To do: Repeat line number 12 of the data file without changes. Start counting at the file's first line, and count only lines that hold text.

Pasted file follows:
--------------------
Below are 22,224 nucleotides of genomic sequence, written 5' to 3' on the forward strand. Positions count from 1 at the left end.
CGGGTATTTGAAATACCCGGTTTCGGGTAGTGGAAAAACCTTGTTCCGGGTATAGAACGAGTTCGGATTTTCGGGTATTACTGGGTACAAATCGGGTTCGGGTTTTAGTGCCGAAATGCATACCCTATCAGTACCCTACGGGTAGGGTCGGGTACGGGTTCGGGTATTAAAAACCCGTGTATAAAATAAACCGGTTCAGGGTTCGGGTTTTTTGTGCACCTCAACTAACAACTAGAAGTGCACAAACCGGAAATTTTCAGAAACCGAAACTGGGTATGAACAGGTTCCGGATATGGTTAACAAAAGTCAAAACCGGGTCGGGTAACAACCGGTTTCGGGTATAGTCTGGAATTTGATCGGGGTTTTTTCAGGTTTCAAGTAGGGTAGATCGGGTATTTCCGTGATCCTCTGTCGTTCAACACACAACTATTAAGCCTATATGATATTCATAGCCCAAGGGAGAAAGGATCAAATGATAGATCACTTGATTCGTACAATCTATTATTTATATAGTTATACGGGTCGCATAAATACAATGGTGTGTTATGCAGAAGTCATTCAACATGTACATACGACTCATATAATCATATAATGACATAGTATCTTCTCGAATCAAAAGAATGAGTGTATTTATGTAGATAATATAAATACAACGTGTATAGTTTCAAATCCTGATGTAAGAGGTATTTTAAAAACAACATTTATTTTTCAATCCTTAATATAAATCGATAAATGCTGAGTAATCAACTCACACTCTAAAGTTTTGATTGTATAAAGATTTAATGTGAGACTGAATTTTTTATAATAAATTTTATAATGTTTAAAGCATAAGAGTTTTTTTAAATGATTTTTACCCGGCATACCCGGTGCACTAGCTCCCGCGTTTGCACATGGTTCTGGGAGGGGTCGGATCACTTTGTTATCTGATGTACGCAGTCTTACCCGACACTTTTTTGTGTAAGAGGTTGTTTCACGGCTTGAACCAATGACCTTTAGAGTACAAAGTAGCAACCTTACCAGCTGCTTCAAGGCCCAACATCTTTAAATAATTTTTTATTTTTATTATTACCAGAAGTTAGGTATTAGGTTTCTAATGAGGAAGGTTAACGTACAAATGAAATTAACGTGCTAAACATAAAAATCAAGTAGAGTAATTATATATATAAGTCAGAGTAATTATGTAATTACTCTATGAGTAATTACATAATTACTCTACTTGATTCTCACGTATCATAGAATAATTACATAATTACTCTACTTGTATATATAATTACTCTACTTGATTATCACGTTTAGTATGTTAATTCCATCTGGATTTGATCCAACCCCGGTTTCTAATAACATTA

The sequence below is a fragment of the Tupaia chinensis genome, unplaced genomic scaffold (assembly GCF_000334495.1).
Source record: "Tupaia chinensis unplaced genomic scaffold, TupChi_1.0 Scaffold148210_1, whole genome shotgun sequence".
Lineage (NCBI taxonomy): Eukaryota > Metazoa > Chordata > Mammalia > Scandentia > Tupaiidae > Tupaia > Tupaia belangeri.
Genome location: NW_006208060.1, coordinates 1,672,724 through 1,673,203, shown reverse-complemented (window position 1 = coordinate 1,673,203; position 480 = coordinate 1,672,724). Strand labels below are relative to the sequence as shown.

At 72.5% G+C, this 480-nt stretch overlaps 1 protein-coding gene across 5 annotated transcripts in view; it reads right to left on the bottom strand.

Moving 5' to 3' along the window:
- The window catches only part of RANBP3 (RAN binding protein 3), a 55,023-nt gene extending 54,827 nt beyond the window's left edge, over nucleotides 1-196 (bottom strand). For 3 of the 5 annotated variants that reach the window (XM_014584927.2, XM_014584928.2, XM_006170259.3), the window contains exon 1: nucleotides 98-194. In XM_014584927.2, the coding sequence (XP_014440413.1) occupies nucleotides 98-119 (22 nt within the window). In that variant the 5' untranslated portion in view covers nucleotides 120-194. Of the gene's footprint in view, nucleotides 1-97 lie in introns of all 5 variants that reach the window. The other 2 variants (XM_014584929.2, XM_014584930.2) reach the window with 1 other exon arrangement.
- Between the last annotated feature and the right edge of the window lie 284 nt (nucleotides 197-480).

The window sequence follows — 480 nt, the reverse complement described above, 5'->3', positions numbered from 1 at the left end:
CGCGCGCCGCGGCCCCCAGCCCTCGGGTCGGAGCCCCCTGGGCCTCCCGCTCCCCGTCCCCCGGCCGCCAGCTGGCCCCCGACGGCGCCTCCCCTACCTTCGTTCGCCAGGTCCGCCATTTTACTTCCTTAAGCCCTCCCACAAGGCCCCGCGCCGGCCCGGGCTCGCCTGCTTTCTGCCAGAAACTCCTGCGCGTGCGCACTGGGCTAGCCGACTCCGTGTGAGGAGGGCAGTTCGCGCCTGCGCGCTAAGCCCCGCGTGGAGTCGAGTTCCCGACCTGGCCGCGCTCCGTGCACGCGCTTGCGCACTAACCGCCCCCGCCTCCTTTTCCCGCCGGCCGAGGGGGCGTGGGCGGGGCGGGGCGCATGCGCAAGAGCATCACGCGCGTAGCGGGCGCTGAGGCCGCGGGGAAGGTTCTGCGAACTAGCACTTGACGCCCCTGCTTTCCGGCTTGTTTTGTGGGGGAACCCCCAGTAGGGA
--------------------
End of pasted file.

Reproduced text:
CGCGCGCCGCGGCCCCCAGCCCTCGGGTCGGAGCCCCCTGGGCCTCCCGCTCCCCGTCCCCCGGCCGCCAGCTGGCCCCCGACGGCGCCTCCCCTACCTTCGTTCGCCAGGTCCGCCATTTTACTTCCTTAAGCCCTCCCACAAGGCCCCGCGCCGGCCCGGGCTCGCCTGCTTTCTGCCAGAAACTCCTGCGCGTGCGCACTGGGCTAGCCGACTCCGTGTGAGGAGGGCAGTTCGCGCCTGCGCGCTAAGCCCCGCGTGGAGTCGAGTTCCCGACCTGGCCGCGCTCCGTGCACGCGCTTGCGCACTAACCGCCCCCGCCTCCTTTTCCCGCCGGCCGAGGGGGCGTGGGCGGGGCGGGGCGCATGCGCAAGAGCATCACGCGCGTAGCGGGCGCTGAGGCCGCGGGGAAGGTTCTGCGAACTAGCACTTGACGCCCCTGCTTTCCGGCTTGTTTTGTGGGGGAACCCCCAGTAGGGA